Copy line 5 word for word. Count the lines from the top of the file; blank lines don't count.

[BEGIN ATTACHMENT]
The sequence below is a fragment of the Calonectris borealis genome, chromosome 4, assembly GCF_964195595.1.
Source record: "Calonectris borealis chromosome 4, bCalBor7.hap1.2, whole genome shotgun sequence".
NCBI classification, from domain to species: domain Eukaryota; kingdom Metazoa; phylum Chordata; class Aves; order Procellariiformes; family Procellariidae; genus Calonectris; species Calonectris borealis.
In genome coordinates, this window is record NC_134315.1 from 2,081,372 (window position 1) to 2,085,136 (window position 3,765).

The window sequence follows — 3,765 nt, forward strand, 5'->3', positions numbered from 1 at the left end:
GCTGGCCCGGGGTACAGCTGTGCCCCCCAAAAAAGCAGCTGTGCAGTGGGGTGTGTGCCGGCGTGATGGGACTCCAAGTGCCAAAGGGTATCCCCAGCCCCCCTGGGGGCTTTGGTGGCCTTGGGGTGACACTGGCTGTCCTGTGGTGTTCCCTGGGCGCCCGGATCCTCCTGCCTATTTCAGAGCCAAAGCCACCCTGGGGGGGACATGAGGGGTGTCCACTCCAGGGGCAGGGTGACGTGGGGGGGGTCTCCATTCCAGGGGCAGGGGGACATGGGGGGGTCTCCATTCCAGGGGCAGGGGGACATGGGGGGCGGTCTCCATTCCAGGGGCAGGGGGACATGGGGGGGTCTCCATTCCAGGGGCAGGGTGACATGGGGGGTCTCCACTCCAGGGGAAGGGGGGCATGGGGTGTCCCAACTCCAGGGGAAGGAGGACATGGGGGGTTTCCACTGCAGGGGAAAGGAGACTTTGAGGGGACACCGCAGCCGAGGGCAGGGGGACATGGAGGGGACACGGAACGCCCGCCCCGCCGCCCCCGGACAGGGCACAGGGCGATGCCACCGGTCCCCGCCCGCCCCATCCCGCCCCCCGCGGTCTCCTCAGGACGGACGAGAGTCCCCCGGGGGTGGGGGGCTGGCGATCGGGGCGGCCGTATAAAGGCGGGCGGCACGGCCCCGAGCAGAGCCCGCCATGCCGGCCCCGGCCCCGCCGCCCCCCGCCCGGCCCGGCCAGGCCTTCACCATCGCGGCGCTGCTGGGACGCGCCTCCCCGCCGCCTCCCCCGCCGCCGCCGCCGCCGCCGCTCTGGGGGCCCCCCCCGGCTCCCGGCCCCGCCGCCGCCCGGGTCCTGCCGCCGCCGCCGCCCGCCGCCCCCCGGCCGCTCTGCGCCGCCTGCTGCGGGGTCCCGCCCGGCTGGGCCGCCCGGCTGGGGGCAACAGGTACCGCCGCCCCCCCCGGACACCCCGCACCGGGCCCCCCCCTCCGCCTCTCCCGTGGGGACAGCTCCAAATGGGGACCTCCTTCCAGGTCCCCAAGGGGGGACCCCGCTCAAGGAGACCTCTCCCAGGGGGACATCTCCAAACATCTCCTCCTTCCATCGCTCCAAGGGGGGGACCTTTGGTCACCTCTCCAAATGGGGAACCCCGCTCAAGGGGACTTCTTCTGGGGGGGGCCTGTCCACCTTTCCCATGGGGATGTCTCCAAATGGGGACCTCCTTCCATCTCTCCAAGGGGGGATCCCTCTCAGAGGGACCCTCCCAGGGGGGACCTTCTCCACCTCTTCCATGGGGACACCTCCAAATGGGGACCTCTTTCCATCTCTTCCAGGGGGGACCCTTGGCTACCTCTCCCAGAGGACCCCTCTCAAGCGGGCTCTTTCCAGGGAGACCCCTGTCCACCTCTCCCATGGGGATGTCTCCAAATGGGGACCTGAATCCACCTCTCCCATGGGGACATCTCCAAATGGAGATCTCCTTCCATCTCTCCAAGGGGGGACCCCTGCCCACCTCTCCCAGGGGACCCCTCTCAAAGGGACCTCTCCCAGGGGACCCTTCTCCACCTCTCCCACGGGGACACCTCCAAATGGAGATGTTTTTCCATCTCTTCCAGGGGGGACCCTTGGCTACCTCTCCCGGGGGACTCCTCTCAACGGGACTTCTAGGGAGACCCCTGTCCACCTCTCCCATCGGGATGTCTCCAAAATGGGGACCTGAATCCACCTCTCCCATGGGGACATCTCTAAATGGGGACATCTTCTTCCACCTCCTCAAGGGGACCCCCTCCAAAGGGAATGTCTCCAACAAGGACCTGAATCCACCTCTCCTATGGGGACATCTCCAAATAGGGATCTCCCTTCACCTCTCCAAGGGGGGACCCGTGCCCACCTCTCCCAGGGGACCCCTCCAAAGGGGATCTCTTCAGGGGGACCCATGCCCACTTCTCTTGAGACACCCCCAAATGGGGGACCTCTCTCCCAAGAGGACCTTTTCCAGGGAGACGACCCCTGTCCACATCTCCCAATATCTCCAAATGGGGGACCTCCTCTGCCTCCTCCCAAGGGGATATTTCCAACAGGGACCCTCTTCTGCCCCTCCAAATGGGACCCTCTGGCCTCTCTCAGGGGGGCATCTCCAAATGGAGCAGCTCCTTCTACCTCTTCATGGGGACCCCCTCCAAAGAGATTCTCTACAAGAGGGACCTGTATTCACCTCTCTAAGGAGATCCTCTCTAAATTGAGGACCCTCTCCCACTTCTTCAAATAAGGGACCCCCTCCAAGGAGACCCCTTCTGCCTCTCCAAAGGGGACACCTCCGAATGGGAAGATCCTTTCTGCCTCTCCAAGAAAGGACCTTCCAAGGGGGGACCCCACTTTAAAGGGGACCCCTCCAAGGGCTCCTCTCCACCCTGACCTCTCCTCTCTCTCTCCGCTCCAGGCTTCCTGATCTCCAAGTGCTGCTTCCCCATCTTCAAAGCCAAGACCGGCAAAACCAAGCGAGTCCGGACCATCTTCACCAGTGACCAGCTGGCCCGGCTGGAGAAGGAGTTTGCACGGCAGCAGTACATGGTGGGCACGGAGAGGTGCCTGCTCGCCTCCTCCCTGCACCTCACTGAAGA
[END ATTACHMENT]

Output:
The window sequence follows — 3,765 nt, forward strand, 5'->3', positions numbered from 1 at the left end: